3. Do Kiwis use a lot of natural ingredients? Are their ingredients locally grown or imported?

Surprisingly, New Zealanders use less locally-sourced products than I had expected. Farming is a huge part of New Zealand’s economy, especially dairying, meat farming, and certain types of produce. However, the majority of these products are exported out, leaving Kiwis with very expensive locally-sourced foods or very expensive imported foods (shipping costs aren’t cheap when you’re so far away from everything).

That being said, there are a ton of farmer’s markets in New Zealand, which offer reasonably priced local meats, dairy, eggs, produce, fish, and baked goods. I usually buy my produce for the week on Saturday mornings at Riccarton Bush Farmer’s Market, about a 25 minute walk from where I live. Since imported prices are so high, I can support the local community for the same price or cheaper, and farmer’s markets are popular with almost everyone. Local ingredients are definitely more accessible for a wider range of people here.

Some stalls at the weekly Christchurch Farmer's Market, which also features buskers. (photo courtesy of ChCh Farmer's Market)

Some stalls at the weekly Christchurch Farmer’s Market, which also features buskers. (photo courtesy of ChCh Farmer’s Market)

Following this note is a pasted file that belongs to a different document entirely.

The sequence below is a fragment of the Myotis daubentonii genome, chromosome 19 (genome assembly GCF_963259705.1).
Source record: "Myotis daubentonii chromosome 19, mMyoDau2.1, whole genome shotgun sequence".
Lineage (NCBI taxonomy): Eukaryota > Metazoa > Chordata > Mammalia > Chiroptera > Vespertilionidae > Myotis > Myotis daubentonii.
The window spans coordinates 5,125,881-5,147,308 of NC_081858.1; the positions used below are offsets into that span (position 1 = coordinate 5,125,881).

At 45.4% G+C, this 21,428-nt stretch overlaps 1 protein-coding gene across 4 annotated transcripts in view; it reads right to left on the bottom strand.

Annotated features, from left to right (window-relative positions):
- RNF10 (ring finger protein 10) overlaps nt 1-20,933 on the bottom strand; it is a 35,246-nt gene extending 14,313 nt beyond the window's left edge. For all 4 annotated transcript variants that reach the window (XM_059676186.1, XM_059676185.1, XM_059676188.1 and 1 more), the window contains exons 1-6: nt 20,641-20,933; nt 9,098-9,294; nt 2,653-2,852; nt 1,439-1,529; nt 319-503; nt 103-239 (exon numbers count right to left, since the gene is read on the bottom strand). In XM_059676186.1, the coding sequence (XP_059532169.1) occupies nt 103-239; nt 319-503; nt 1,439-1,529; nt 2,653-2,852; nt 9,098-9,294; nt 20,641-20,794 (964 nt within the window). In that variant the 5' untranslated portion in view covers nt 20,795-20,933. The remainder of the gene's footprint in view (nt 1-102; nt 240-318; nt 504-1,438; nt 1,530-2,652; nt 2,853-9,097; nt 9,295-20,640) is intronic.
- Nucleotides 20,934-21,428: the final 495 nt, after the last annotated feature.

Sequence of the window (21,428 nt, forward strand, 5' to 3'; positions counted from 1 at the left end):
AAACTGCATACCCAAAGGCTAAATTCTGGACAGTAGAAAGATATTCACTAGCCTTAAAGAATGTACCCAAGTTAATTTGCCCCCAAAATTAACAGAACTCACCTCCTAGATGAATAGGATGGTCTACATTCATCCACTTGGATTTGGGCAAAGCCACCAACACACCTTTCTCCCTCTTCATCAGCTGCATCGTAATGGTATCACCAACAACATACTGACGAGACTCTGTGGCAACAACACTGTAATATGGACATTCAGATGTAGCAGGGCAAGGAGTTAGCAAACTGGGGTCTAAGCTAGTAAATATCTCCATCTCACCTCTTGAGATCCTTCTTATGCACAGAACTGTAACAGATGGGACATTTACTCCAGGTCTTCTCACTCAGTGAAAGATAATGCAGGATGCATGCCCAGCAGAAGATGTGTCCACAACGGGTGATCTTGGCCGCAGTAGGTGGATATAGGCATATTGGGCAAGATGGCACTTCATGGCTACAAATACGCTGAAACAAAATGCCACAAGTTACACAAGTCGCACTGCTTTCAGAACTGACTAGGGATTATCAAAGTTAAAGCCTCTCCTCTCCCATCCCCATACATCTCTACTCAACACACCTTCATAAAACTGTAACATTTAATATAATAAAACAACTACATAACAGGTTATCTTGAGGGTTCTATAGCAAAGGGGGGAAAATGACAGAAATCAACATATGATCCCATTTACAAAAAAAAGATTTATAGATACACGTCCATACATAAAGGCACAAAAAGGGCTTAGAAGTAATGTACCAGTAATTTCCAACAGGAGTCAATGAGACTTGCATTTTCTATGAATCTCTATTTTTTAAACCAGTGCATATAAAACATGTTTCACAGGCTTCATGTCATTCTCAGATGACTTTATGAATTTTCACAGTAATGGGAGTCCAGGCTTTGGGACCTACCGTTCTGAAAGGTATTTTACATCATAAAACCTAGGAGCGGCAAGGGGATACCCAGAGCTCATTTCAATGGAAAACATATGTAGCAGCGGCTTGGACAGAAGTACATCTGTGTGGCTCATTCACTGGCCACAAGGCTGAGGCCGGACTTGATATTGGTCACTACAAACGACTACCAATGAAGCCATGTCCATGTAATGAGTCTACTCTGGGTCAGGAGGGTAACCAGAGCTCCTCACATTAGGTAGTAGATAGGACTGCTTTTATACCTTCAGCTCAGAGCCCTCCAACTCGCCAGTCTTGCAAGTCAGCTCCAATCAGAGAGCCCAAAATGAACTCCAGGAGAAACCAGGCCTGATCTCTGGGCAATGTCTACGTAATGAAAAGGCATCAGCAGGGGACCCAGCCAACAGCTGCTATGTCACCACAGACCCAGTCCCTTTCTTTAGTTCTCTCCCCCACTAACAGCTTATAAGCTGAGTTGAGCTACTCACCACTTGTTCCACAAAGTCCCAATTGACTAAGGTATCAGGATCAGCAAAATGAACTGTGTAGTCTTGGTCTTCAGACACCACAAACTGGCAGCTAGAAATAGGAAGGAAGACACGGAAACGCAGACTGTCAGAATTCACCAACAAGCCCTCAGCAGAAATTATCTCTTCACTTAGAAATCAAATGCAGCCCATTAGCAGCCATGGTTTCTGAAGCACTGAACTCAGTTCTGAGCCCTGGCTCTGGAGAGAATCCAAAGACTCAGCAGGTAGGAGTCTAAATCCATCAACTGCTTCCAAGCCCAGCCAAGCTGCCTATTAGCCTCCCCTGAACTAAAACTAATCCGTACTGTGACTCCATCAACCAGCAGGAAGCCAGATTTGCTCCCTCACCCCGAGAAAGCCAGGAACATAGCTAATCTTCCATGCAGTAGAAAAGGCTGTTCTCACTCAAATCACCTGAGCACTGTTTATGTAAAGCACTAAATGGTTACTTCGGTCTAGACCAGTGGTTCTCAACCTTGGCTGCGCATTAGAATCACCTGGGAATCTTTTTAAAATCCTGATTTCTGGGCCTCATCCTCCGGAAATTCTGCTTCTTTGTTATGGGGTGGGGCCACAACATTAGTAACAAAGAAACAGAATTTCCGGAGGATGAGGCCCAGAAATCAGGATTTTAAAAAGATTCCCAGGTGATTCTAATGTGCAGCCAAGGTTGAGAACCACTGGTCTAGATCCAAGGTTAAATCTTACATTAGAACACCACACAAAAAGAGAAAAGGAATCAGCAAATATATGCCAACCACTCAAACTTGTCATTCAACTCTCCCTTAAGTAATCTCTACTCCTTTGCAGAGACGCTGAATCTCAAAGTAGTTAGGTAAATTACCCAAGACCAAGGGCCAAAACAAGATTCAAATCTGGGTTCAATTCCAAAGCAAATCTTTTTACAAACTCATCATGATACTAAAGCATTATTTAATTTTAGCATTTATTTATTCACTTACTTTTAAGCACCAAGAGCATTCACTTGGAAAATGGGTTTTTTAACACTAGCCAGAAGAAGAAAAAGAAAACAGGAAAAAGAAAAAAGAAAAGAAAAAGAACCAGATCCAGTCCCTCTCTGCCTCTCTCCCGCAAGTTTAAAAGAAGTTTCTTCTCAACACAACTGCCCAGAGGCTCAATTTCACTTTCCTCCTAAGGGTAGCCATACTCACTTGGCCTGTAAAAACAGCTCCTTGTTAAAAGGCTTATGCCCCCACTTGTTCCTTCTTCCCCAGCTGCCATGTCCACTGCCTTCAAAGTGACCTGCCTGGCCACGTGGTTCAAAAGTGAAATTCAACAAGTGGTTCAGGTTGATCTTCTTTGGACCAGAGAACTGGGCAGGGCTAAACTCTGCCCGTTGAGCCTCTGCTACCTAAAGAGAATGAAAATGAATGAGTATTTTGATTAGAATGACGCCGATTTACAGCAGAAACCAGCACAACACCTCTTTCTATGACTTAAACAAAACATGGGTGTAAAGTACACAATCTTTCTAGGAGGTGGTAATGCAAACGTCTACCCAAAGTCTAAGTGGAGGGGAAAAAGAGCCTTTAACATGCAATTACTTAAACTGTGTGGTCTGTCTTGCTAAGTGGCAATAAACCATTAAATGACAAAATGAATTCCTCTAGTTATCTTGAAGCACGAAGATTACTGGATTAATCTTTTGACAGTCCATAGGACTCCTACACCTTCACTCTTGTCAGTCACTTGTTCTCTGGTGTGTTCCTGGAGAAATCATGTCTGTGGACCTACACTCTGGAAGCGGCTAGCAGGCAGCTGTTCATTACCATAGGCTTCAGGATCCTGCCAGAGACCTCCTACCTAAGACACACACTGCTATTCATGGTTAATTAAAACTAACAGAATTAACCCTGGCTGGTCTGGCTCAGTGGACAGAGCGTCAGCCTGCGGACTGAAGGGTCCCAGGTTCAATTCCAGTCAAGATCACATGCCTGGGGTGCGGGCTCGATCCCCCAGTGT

Delicious locally grown vegetables! (photo courtesy of ChCh Farmer's Market)

Delicious locally grown vegetables! (photo courtesy of ChCh Farmer’s Market)

I will definitely miss some of the culinary staples of New Zealand, and especially the fact that the food tastes fresher and better than what I’m used to. Also, I may be forced to make my own hokey pokey once I’m home….

Diversity in New Zealand

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Earlier this semester, a group of elementary school students visited my Māori Studies (the indigenous people of New Zealand) class to see the Māori art on the walls of our lecture room. The group of children was mostly white, with one black student, one Asian student, and a few Māori students. After the class left, my professor said, “Isn’t that the most diverse group of little kids you’ve ever seen?”

Nope.

"Rima" wall art similar to the walls of my lecture room.

“Rima” wall art similar to the walls of my lecture room.